For the 2014 New England Patriots, Another Super Bowl Run is in the Offing
By Peter F. Stevens
When it comes to the 2014 New England Patriots, there is truth in cliches. For more than a decade, the winning formula for the Pats has been the following trio of adages: as Brady goes, so go the Pats. The second cliché, as evidenced by the bottom-line, corporate mindset of Bob Kraft and Bill Belichick is simple: It’s a business. Then, there’s “Bill knows best.”
The formula’s results are undeniable. Over the past 14 years, the Pats have hoisted three Super Bowl trophies, have lost two Super Bowls, and have won five AFC Championships and eleven division titles. Only in one campaign during that span did the team fail to make the playoffs – in 2008, when a devastating knee injury cost Brady the entire season.
Once the laughingstock of professional football, derided as the “Patsies,” the Patriots now stand as NFL royalty.
The Guy in the Gray Hoodie
No one can argue that Belichick is one of the greatest head coaches to prowl an NFL sideline – no matter how many fashionistas groan at his trademark gray hoodie. His ability to judge players’ abilities, both physical and mental, is manifested in the different incarnations of the team throughout his tenure. Belichick came to New England with a reputation as a defensive wizard, and his early squads – including the first Super Bowl victor – featured stingy, highly intelligent defenses built around such hardnosed stalwarts as Tedy Bruschi, Willie McGinest, Lawyer Milloy, Rodney Harrison, Mike Vrabel, and Ty Law. A clutch little kicker named Adam Vinatieri also did more than his bit.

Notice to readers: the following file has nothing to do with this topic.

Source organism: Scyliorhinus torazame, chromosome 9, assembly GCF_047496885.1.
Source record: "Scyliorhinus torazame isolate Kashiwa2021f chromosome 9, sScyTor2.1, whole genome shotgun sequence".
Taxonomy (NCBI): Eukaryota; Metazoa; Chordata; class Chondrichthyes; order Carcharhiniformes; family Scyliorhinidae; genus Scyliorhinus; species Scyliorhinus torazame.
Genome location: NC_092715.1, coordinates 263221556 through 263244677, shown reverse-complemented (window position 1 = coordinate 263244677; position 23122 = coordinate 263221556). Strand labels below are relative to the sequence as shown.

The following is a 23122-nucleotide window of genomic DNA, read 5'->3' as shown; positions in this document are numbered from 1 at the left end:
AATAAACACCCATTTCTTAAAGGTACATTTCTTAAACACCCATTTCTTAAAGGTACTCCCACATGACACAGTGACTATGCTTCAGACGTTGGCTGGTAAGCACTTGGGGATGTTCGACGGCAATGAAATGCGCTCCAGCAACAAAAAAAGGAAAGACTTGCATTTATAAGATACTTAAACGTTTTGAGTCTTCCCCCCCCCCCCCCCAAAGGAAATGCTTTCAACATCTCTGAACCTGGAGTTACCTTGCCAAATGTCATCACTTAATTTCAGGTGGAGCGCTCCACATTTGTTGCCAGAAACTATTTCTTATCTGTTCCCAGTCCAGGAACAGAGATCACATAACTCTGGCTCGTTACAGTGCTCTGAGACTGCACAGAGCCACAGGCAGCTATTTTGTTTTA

Still, the player who most defines every season of the Belichick era plays on the offensive side of the ball. Number 12, Tom Brady, has not only flourished at the helm of Belichick’s teams, but has also proven that even in the bone-crunching NFL, it is not always the biggest, fastest, or strongest who dominate. Belichick saw the intangibles years ago when the young, underrated, overlooked University of Michigan quarterback was forced into action after a vicious sideline hit took out Drew Bledsoe. Akin to how Lou Gehrig stepped in for an ailing Yankee first baseman named Wally Pipp and never looked back on his way to the Hall of Fame, Brady took the opportunity and simply got better and better in every nuance of the position.
At the Throttle
Many in the media and hordes of Pats fans claim that there’s a sense of urgency driving the 2014 season. Brady is 37, the whispers go, and sooner or later his skills have to erode. He’s still one of the league’s best, but for how long? Barring injury, expect Brady to shut up any naysayers quickly, as he has throughout his magnificent career. Suffice it to say that with Rob Gronkowski back, with the sure-handed, elusive, and durable Julian Edelman in the slot, with a speedy weapon in Danny Amendola – if he can simply stay healthy – and solid running game, Brady will light up the scoreboard. If one of his young wide receivers, Aaron Dobson and Kenbrell Thompkins, can step up and stretch the field, Brady and company will torment even the league’s best defenses.